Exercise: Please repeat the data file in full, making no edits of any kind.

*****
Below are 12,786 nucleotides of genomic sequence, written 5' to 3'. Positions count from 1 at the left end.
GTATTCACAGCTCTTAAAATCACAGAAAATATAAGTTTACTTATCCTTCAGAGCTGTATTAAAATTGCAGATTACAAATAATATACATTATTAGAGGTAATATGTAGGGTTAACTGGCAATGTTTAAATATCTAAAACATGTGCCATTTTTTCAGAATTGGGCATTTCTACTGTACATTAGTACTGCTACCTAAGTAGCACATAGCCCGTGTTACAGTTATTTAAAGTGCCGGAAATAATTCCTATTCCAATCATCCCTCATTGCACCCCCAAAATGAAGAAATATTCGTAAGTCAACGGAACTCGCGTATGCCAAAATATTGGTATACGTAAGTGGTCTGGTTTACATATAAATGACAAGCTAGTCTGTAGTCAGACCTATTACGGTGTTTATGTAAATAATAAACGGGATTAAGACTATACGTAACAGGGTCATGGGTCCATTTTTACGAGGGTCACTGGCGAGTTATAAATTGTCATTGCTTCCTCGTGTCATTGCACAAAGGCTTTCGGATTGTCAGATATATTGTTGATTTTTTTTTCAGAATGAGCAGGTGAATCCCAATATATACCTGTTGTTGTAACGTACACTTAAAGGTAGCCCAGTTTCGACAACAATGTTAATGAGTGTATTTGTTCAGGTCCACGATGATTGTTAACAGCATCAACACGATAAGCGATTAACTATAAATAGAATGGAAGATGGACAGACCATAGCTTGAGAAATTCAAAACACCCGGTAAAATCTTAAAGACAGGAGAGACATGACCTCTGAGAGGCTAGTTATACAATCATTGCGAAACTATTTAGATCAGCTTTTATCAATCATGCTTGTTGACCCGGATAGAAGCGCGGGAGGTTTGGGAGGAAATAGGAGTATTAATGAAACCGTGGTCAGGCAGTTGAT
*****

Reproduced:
Below are 12,786 nucleotides of genomic sequence, written 5' to 3'. Positions count from 1 at the left end.
GTATTCACAGCTCTTAAAATCACAGAAAATATAAGTTTACTTATCCTTCAGAGCTGTATTAAAATTGCAGATTACAAATAATATACATTATTAGAGGTAATATGTAGGGTTAACTGGCAATGTTTAAATATCTAAAACATGTGCCATTTTTTCAGAATTGGGCATTTCTACTGTACATTAGTACTGCTACCTAAGTAGCACATAGCCCGTGTTACAGTTATTTAAAGTGCCGGAAATAATTCCTATTCCAATCATCCCTCATTGCACCCCCAAAATGAAGAAATATTCGTAAGTCAACGGAACTCGCGTATGCCAAAATATTGGTATACGTAAGTGGTCTGGTTTACATATAAATGACAAGCTAGTCTGTAGTCAGACCTATTACGGTGTTTATGTAAATAATAAACGGGATTAAGACTATACGTAACAGGGTCATGGGTCCATTTTTACGAGGGTCACTGGCGAGTTATAAATTGTCATTGCTTCCTCGTGTCATTGCACAAAGGCTTTCGGATTGTCAGATATATTGTTGATTTTTTTTTCAGAATGAGCAGGTGAATCCCAATATATACCTGTTGTTGTAACGTACACTTAAAGGTAGCCCAGTTTCGACAACAATGTTAATGAGTGTATTTGTTCAGGTCCACGATGATTGTTAACAGCATCAACACGATAAGCGATTAACTATAAATAGAATGGAAGATGGACAGACCATAGCTTGAGAAATTCAAAACACCCGGTAAAATCTTAAAGACAGGAGAGACATGACCTCTGAGAGGCTAGTTATACAATCATTGCGAAACTATTTAGATCAGCTTTTATCAATCATGCTTGTTGACCCGGATAGAAGCGCGGGAGGTTTGGGAGGAAATAGGAGTATTAATGAAACCGTGGTCAGGCAGTTGAT